This paper describes MIH care at two different points in time and reports the results of a collaborative health service redesign and a program of research aimed at health system reform. Researchers have worked alongside the NT Department of Health as they have developed policies and led reforms. The partnership between the research team and the Department of Health enabled evidence-informed improvements to health service delivery to be made. Our response to industry partners is exemplified by the latest sub-study conducted at the request of a leading NT clinician into the reasons for neonatal admissions to the nursery to benchmark and compare these nationally and clarify that these high rates of admission were all necessary (paper under review). Further publication and analysis of services conducted in the final year, with a focus on evaluation of improvements, is in train. Some reform has been successful, such as changes to models of maternity care showing positive outcomes , however improvements to infant care are urgently required.
Our program of work has identified continuing problems with infant service delivery that should be addressed at the institutional level. Practices such as adhering to evidence-based guidelines, attaining accurate enumeration of births for remote areas and organising staffing and skills around known workload and morbidity levels need to be implemented. The sub-study of service utilisation observed that one-third of neonates from the communities were admitted to the special care nursery  at rate more than twice the national average . Aboriginal infants are already compromised at birth with a birth weight nearly 186 g less than other Australian babies , more so if the mother smokes (nearly 250 g lighter) . The qualifications required of staff working in this area must be addressed institutionally as almost all nurses working with infants and children were insufficiently prepared to work in this specialised area . Improvement is also needed to the organisation and delivery of infant and child health care with a more supportive and continuous relationship with parents a priority.
It seems that teenage pregnancy is common in the NT, however problems usually associated with Aboriginal teenage births (such as LBW) are not due to maternal age, but rather related to the underlying poor health, socioeconomic disadvantage and a system that is challenged to support these young women, both culturally and medically. There is a need to use specific indicators, drawn from routinely collected data and our research, to inform and more accurately reflect the performance of health services and Aboriginal health status in this setting [25–27].
Our remote fieldwork identified a service that is dominated by acute presentations, rather than a community-engaged primary health system that promotes community, family health and well-being. Health system deficiencies in knowledge, recognition and support of local culture and child-raising need remedying to allow staff to be effective in promoting health and building resilience with parents of vulnerable infants . Reforms to service design such as extending the continuity of care model now employed by designated midwives and the MGP into child health would enable staff to work alongside women and families. Similarly, respectful informed relationships with community leaders, focused on parenting and working together, could address the seriously inequitable outcomes of Aboriginal infants.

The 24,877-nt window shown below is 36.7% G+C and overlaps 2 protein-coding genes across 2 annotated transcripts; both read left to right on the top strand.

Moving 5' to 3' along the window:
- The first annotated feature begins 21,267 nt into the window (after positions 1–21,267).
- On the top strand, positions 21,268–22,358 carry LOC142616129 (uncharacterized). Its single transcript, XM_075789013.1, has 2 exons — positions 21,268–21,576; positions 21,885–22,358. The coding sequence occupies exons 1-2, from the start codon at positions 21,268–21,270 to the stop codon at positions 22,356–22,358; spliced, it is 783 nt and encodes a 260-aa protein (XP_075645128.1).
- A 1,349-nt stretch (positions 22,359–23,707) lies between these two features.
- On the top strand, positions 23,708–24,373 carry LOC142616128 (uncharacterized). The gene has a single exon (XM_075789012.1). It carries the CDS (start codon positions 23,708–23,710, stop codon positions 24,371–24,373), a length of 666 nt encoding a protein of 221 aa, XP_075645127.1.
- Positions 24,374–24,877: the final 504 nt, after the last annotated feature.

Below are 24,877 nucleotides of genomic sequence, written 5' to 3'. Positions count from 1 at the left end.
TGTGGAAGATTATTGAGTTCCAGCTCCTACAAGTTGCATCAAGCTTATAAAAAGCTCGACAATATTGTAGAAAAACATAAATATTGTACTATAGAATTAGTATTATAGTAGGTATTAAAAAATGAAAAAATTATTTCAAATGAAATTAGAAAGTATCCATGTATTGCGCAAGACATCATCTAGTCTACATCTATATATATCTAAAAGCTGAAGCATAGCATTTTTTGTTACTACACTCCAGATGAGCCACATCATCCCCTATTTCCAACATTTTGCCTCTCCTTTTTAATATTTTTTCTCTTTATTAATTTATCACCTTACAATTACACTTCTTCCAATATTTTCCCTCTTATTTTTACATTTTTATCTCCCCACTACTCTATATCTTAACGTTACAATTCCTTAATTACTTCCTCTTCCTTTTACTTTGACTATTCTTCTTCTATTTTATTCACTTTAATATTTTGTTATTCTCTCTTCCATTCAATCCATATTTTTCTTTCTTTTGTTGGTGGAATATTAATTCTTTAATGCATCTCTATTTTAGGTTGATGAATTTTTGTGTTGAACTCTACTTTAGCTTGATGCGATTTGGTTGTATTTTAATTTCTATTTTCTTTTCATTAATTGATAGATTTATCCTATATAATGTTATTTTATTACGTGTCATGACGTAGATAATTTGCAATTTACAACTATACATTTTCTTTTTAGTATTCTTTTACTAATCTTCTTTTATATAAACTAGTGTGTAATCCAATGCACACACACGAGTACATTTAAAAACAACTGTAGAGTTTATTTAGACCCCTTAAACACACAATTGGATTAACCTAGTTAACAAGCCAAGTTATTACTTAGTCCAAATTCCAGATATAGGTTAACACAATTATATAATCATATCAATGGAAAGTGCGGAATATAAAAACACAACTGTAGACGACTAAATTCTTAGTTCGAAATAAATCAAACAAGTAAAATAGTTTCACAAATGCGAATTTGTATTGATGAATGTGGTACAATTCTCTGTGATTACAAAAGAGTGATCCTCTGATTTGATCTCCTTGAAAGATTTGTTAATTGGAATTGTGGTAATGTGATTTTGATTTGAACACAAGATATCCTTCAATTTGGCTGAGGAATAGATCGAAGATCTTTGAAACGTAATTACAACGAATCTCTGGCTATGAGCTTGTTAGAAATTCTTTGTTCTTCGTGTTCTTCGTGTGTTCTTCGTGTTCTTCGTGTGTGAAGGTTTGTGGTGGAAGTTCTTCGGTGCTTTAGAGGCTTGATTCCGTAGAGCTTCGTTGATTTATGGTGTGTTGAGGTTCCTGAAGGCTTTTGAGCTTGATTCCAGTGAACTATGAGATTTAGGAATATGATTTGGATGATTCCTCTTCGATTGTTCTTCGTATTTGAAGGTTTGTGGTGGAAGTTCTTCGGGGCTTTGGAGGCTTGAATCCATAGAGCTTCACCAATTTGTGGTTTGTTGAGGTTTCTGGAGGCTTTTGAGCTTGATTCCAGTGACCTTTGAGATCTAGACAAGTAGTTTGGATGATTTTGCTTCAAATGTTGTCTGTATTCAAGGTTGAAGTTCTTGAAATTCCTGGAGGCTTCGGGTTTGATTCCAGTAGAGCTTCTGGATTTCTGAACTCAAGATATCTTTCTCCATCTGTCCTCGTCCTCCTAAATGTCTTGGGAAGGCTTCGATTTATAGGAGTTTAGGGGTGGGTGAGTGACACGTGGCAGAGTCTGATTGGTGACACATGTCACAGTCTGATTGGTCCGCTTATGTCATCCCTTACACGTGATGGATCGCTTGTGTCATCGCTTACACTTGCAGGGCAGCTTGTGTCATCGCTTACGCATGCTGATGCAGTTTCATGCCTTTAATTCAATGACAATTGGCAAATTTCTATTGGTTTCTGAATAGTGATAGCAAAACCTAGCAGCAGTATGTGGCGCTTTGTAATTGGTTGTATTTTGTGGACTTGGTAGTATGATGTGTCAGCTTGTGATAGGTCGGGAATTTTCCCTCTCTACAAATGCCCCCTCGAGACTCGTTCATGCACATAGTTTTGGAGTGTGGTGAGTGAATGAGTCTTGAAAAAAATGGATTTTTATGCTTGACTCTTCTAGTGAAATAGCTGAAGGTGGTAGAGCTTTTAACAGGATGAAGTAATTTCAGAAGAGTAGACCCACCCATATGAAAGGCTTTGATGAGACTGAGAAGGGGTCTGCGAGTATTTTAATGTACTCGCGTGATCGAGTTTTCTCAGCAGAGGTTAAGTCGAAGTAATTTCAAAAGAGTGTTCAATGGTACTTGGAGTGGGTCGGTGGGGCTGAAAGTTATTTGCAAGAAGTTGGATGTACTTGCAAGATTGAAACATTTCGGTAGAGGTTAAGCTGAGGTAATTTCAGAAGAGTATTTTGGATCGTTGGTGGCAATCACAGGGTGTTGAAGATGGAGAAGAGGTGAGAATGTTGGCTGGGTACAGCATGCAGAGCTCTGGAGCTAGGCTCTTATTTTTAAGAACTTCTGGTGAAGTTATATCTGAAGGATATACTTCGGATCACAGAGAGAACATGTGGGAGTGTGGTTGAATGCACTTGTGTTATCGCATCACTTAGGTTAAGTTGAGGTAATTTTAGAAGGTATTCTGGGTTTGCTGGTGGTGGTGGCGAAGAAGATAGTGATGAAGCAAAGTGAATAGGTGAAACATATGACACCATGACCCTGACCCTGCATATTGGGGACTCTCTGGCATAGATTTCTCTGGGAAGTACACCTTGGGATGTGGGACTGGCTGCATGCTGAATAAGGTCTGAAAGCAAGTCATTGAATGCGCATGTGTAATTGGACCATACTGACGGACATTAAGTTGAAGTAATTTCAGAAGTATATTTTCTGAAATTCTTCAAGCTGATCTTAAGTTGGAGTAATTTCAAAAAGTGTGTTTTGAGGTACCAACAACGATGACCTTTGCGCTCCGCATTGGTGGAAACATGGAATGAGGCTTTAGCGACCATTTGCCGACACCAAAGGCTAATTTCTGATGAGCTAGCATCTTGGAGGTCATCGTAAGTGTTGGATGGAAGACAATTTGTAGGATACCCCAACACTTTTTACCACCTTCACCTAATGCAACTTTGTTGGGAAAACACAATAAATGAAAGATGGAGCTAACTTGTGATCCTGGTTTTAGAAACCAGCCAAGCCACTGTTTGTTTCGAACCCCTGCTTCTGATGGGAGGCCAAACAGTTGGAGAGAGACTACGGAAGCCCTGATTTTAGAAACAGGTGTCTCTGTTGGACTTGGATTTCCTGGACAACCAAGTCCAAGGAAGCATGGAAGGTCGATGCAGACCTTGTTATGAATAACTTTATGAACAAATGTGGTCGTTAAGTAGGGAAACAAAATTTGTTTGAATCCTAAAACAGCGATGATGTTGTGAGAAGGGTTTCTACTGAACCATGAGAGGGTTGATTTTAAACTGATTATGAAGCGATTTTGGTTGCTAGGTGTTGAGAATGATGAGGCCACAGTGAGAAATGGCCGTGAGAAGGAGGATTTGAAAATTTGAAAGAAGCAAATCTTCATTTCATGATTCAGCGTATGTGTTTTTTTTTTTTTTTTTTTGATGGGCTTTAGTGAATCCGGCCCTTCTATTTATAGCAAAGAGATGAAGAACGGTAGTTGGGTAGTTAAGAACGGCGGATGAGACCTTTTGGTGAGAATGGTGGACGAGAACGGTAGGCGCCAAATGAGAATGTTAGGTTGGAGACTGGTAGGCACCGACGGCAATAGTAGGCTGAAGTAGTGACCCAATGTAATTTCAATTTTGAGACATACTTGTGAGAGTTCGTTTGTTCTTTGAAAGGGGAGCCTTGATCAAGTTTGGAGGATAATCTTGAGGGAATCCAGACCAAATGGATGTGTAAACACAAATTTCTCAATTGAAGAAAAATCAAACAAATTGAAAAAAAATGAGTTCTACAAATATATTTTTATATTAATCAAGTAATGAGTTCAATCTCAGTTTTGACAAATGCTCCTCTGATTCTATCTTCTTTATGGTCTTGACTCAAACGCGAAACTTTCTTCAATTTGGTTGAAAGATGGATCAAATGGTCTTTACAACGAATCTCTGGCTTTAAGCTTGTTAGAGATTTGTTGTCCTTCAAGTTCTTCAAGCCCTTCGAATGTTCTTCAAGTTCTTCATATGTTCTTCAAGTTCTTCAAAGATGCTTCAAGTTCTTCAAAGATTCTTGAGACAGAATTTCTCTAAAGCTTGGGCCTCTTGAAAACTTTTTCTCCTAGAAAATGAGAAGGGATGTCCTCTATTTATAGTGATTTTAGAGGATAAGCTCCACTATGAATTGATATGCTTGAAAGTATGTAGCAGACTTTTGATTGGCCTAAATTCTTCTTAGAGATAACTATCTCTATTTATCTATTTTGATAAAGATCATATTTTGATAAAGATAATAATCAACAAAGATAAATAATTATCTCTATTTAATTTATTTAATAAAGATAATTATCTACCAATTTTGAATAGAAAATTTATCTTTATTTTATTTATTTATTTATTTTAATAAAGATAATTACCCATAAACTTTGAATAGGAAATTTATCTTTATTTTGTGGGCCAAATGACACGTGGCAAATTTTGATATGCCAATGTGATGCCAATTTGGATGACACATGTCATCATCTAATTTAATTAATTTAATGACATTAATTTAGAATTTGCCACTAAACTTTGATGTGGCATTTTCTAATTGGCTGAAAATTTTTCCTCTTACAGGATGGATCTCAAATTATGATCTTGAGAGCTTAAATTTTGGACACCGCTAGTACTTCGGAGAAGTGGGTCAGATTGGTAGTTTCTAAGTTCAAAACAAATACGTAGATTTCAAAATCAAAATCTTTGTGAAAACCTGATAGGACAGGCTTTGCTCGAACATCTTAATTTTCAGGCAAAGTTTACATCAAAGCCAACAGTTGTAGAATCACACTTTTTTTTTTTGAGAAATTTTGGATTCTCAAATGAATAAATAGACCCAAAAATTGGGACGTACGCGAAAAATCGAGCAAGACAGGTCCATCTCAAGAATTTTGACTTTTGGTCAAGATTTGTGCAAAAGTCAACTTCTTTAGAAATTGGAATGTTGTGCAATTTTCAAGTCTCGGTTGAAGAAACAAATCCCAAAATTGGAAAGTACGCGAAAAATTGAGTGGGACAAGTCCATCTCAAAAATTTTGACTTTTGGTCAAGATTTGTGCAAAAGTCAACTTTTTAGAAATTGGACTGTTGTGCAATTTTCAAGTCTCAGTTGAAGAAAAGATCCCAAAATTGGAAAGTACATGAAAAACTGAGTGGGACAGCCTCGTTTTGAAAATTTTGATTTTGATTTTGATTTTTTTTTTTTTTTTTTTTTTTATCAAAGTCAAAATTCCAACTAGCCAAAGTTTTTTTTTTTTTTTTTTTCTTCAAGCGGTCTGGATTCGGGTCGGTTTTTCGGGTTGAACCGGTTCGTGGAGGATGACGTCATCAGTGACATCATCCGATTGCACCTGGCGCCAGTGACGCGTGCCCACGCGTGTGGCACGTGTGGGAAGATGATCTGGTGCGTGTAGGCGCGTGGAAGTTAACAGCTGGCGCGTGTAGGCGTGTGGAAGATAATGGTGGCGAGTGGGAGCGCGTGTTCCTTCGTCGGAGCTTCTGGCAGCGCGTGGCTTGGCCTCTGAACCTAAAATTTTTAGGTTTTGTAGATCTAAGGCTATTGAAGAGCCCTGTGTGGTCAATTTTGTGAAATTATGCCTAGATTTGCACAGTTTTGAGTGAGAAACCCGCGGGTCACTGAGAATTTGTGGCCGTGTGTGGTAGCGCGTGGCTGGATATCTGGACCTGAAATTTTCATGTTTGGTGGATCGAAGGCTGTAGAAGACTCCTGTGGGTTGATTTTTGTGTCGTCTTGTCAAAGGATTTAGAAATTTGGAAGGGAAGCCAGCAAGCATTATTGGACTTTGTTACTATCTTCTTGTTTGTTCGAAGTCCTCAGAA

Coordination of care between remote and regional services, particularly information sharing and communication, remained poor but is improving with the use of electronic information systems relatively recently introduced. Further improvement could occur by making MGP midwives responsible for discharge summaries with phone handovers (prior to discharge) to the care provider in the community. Computer based information systems for MIH could monitor adherence to clinical guidelines centrally, highlight abnormal health findings and encourage appropriate responses from remotely located care providers. This is particularly important in infant care and child health where staff lack formal knowledge and skills considered essential for employment in other areas of Australia.
Funding of current services is an additional challenge. There are very few universal health care payments or Medicare reimbursement items that the NT government can claim against to gain refunds from the federal government for providing these services. In addition there are very few private practitioners working in remote Australia who can generate additional Medicare revenue . Eligible midwives, who can claim against the national insurance system, are also currently underutilised in remote areas and, as with general practice, the relative numbers of uninsured and poor clients make a private practice model problematic except in very large remote communities.
Broadly based programs of work that aim to measure and describe the complex ‘real world’ of health services behavior and system improvement pose significant challenges in terms of designing, synthesising and reporting the results. A mixed-methods approach has enabled us to grapple with this complexity. Scrutiny of design occurred through highly regarded peer-reviewed funding mechanisms. The methodological rigour of our designs, and therefore the validity of the results of this synthesis are further demonstrated by the peer-reviewed publications from each sub- study.